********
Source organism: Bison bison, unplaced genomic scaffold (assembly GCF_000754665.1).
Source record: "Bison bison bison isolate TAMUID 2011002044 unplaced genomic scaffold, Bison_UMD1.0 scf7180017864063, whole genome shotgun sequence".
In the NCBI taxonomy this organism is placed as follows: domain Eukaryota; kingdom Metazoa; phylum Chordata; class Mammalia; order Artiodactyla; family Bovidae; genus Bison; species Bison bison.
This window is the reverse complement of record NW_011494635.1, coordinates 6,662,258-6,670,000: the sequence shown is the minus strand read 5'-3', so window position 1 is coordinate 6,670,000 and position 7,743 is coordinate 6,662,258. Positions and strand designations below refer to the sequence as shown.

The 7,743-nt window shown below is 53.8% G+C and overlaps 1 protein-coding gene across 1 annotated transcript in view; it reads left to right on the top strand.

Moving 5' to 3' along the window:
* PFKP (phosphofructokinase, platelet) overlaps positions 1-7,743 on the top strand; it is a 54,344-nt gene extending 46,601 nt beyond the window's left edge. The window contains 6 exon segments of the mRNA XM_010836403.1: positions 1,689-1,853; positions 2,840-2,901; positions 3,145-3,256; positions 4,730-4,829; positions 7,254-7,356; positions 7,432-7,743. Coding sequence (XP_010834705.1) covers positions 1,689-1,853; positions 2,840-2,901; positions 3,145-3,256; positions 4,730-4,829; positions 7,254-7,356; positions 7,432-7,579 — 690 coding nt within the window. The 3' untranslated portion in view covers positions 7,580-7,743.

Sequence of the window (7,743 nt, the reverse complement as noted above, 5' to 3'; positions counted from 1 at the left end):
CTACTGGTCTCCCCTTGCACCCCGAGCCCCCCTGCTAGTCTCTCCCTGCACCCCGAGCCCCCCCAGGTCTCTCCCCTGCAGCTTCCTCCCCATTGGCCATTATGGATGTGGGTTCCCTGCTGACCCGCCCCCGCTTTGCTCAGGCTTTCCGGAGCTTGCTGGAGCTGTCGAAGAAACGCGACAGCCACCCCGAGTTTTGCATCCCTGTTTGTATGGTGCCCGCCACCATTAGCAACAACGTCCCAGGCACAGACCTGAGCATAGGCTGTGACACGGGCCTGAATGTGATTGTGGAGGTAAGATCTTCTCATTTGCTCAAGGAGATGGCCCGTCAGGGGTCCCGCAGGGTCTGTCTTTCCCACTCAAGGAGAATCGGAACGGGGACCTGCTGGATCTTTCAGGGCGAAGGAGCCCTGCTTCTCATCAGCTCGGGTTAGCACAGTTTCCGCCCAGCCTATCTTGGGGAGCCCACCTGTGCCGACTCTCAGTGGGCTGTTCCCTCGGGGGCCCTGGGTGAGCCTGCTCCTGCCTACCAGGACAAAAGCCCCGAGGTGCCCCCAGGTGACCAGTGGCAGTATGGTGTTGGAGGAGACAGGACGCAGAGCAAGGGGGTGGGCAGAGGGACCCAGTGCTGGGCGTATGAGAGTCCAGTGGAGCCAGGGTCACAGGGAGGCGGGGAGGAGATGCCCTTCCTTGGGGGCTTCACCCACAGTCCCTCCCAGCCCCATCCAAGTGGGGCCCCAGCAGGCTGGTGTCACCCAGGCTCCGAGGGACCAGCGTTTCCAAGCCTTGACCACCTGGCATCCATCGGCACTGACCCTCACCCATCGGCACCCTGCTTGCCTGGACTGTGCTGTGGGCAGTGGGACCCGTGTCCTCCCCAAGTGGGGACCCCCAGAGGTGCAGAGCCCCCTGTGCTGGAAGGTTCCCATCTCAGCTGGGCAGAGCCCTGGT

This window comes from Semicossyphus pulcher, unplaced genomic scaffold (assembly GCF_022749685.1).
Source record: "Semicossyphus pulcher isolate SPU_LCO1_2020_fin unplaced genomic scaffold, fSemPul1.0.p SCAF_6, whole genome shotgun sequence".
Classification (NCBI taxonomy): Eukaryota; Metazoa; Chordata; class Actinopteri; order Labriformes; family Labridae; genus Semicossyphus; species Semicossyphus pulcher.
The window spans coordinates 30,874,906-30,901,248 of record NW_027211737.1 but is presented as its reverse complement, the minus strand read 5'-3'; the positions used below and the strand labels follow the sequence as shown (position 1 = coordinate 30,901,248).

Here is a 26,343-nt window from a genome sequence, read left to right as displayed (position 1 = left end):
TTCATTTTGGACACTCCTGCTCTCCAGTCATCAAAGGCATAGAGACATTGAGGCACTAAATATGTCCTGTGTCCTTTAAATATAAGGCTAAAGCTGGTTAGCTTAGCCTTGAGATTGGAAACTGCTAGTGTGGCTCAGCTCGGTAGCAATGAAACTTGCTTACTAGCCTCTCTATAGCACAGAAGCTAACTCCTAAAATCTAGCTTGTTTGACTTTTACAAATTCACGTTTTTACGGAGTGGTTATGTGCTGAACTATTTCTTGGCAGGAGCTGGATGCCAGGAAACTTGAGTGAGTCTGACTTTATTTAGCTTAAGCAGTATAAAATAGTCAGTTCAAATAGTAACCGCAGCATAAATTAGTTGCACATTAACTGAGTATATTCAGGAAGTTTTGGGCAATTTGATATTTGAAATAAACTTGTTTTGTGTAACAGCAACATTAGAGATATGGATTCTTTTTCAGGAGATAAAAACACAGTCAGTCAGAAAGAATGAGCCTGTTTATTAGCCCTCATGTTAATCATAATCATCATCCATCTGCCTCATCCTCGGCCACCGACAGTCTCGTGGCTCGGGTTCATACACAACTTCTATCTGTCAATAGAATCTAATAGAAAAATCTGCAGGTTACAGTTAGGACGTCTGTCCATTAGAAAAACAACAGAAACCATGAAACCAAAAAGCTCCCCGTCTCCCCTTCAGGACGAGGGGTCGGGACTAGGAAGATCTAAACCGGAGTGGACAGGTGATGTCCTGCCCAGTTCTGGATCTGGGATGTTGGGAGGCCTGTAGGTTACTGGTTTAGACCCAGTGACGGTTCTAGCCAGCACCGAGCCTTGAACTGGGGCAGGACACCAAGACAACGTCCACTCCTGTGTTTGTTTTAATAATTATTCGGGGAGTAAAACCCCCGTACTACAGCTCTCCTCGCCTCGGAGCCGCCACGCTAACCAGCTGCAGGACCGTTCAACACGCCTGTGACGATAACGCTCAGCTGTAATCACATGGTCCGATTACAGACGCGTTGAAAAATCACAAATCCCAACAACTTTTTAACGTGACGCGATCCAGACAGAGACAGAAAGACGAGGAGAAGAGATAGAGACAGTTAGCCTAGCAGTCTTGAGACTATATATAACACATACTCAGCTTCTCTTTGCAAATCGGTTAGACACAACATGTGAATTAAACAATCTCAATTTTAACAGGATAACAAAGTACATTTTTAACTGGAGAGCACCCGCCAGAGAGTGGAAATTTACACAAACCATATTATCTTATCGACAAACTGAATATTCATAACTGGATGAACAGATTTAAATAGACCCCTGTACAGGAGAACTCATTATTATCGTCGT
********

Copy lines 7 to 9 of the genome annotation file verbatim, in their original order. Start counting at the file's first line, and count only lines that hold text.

* PFKP (phosphofructokinase, platelet) overlaps positions 1-7,743 on the top strand; it is a 54,344-nt gene extending 46,601 nt beyond the window's left edge. The window contains 6 exon segments of the mRNA XM_010836403.1: positions 1,689-1,853; positions 2,840-2,901; positions 3,145-3,256; positions 4,730-4,829; positions 7,254-7,356; positions 7,432-7,743. Coding sequence (XP_010834705.1) covers positions 1,689-1,853; positions 2,840-2,901; positions 3,145-3,256; positions 4,730-4,829; positions 7,254-7,356; positions 7,432-7,579 — 690 coding nt within the window. The 3' untranslated portion in view covers positions 7,580-7,743.

Sequence of the window (7,743 nt, the reverse complement as noted above, 5' to 3'; positions counted from 1 at the left end):
CTACTGGTCTCCCCTTGCACCCCGAGCCCCCCTGCTAGTCTCTCCCTGCACCCCGAGCCCCCCCAGGTCTCTCCCCTGCAGCTTCCTCCCCATTGGCCATTATGGATGTGGGTTCCCTGCTGACCCGCCCCCGCTTTGCTCAGGCTTTCCGGAGCTTGCTGGAGCTGTCGAAGAAACGCGACAGCCACCCCGAGTTTTGCATCCCTGTTTGTATGGTGCCCGCCACCATTAGCAACAACGTCCCAGGCACAGACCTGAGCATAGGCTGTGACACGGGCCTGAATGTGATTGTGGAGGTAAGATCTTCTCATTTGCTCAAGGAGATGGCCCGTCAGGGGTCCCGCAGGGTCTGTCTTTCCCACTCAAGGAGAATCGGAACGGGGACCTGCTGGATCTTTCAGGGCGAAGGAGCCCTGCTTCTCATCAGCTCGGGTTAGCACAGTTTCCGCCCAGCCTATCTTGGGGAGCCCACCTGTGCCGACTCTCAGTGGGCTGTTCCCTCGGGGGCCCTGGGTGAGCCTGCTCCTGCCTACCAGGACAAAAGCCCCGAGGTGCCCCCAGGTGACCAGTGGCAGTATGGTGTTGGAGGAGACAGGACGCAGAGCAAGGGGGTGGGCAGAGGGACCCAGTGCTGGGCGTATGAGAGTCCAGTGGAGCCAGGGTCACAGGGAGGCGGGGAGGAGATGCCCTTCCTTGGGGGCTTCACCCACAGTCCCTCCCAGCCCCATCCAAGTGGGGCCCCAGCAGGCTGGTGTCACCCAGGCTCCGAGGGACCAGCGTTTCCAAGCCTTGACCACCTGGCATCCATCGGCACTGACCCTCACCCATCGGCACCCTGCTTGCCTGGACTGTGCTGTGGGCAGTGGGACCCGTGTCCTCCCCAAGTGGGGACCCCCAGAGGTGCAGAGCCCCCTGTGCTGGAAGGTTCCCATCTCAGCTGGGCAGAGCCCTGGT